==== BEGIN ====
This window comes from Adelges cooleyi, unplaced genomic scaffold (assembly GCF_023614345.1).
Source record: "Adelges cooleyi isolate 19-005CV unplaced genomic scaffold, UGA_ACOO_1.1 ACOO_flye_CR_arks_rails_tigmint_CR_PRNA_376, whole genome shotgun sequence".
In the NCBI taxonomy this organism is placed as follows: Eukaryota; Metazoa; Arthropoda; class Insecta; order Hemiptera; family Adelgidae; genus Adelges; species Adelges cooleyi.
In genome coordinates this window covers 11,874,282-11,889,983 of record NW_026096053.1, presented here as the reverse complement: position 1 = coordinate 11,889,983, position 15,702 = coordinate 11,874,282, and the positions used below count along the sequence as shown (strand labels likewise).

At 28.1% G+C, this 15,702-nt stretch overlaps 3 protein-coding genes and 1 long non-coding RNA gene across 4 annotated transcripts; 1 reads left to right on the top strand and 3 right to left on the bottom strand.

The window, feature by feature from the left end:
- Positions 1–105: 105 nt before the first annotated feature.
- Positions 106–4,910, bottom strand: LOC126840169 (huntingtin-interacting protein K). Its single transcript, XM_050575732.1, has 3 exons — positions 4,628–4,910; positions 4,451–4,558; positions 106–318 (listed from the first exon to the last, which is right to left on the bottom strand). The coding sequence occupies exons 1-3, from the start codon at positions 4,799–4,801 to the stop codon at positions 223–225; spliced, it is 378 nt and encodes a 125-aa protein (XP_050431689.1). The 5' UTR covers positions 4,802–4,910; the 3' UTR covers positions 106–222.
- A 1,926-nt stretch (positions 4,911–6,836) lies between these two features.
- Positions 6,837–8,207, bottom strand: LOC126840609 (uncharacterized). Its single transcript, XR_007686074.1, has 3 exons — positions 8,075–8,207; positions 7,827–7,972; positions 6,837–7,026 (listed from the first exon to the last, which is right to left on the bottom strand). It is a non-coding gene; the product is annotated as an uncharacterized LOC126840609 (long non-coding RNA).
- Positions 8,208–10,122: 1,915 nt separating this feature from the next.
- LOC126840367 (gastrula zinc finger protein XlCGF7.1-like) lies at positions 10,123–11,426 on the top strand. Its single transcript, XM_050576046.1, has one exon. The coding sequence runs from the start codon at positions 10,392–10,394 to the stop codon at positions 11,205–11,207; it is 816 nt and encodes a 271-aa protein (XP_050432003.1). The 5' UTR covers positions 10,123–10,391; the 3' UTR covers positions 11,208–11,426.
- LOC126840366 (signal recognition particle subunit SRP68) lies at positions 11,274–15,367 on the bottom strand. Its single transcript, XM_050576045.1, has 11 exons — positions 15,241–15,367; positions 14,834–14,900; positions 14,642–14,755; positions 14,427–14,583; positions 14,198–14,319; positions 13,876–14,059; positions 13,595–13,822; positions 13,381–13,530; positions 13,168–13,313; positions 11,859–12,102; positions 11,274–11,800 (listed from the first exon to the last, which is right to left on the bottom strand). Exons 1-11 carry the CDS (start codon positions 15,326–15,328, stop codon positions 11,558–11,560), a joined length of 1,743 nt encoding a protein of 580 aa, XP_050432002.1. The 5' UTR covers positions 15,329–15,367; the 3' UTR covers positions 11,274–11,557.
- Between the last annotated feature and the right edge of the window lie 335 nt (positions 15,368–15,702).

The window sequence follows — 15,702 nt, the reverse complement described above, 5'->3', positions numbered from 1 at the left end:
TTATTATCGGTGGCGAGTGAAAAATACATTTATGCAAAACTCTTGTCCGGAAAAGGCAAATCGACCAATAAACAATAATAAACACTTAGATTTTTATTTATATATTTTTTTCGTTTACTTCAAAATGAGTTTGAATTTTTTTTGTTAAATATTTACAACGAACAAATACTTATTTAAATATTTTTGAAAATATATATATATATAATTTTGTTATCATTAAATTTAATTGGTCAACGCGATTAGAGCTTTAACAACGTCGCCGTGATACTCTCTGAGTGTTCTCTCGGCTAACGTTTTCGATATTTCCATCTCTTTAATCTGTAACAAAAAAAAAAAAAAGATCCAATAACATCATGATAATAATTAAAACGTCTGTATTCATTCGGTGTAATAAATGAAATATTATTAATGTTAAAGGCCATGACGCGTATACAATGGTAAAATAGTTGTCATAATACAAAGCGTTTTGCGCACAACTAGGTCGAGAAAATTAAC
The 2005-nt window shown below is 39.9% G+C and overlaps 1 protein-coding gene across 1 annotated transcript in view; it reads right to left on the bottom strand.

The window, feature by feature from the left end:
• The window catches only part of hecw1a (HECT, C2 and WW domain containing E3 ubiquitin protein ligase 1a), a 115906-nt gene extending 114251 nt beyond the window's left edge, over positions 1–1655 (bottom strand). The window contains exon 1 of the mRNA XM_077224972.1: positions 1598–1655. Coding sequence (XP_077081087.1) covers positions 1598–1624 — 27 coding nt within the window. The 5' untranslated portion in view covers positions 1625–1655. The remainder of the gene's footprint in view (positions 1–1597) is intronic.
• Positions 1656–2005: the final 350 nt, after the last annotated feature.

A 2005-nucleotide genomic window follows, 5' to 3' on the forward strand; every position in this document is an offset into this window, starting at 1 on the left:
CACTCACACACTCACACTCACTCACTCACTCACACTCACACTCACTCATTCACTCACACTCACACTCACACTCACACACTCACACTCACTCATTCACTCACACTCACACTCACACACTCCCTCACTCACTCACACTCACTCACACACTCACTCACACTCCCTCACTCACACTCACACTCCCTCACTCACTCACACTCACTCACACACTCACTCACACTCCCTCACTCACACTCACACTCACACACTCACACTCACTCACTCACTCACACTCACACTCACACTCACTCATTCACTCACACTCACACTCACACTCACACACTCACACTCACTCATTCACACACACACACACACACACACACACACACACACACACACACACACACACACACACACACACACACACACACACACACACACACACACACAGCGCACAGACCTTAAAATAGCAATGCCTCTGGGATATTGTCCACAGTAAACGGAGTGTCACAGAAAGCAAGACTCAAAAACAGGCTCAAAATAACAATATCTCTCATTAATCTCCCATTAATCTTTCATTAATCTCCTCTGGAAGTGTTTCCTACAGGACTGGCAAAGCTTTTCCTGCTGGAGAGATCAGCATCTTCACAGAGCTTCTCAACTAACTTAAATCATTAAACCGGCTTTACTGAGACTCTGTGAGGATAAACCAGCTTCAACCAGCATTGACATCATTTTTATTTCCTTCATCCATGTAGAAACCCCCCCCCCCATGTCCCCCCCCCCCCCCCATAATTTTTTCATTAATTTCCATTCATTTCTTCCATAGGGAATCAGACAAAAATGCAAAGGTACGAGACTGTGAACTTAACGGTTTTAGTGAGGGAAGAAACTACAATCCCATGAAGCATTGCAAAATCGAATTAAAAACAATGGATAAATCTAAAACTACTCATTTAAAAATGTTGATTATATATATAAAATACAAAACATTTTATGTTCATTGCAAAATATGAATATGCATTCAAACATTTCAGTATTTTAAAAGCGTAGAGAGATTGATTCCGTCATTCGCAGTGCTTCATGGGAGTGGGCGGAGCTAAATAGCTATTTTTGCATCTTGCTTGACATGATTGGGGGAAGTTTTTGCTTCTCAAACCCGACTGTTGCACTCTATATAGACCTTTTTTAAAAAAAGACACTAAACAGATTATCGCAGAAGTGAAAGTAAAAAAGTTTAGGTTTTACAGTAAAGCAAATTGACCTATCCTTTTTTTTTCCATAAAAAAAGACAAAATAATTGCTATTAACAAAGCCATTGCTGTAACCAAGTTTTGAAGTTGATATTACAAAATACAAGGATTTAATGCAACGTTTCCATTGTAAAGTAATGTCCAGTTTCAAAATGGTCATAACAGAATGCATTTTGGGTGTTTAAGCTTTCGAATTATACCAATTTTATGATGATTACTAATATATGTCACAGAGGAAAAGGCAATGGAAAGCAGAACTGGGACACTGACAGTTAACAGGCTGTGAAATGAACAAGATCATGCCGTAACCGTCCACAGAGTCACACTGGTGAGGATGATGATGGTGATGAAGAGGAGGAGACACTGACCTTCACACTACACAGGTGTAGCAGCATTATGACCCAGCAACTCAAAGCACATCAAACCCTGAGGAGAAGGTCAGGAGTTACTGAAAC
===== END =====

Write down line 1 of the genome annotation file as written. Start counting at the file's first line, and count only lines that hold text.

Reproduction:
This window comes from Adelges cooleyi, unplaced genomic scaffold (assembly GCF_023614345.1).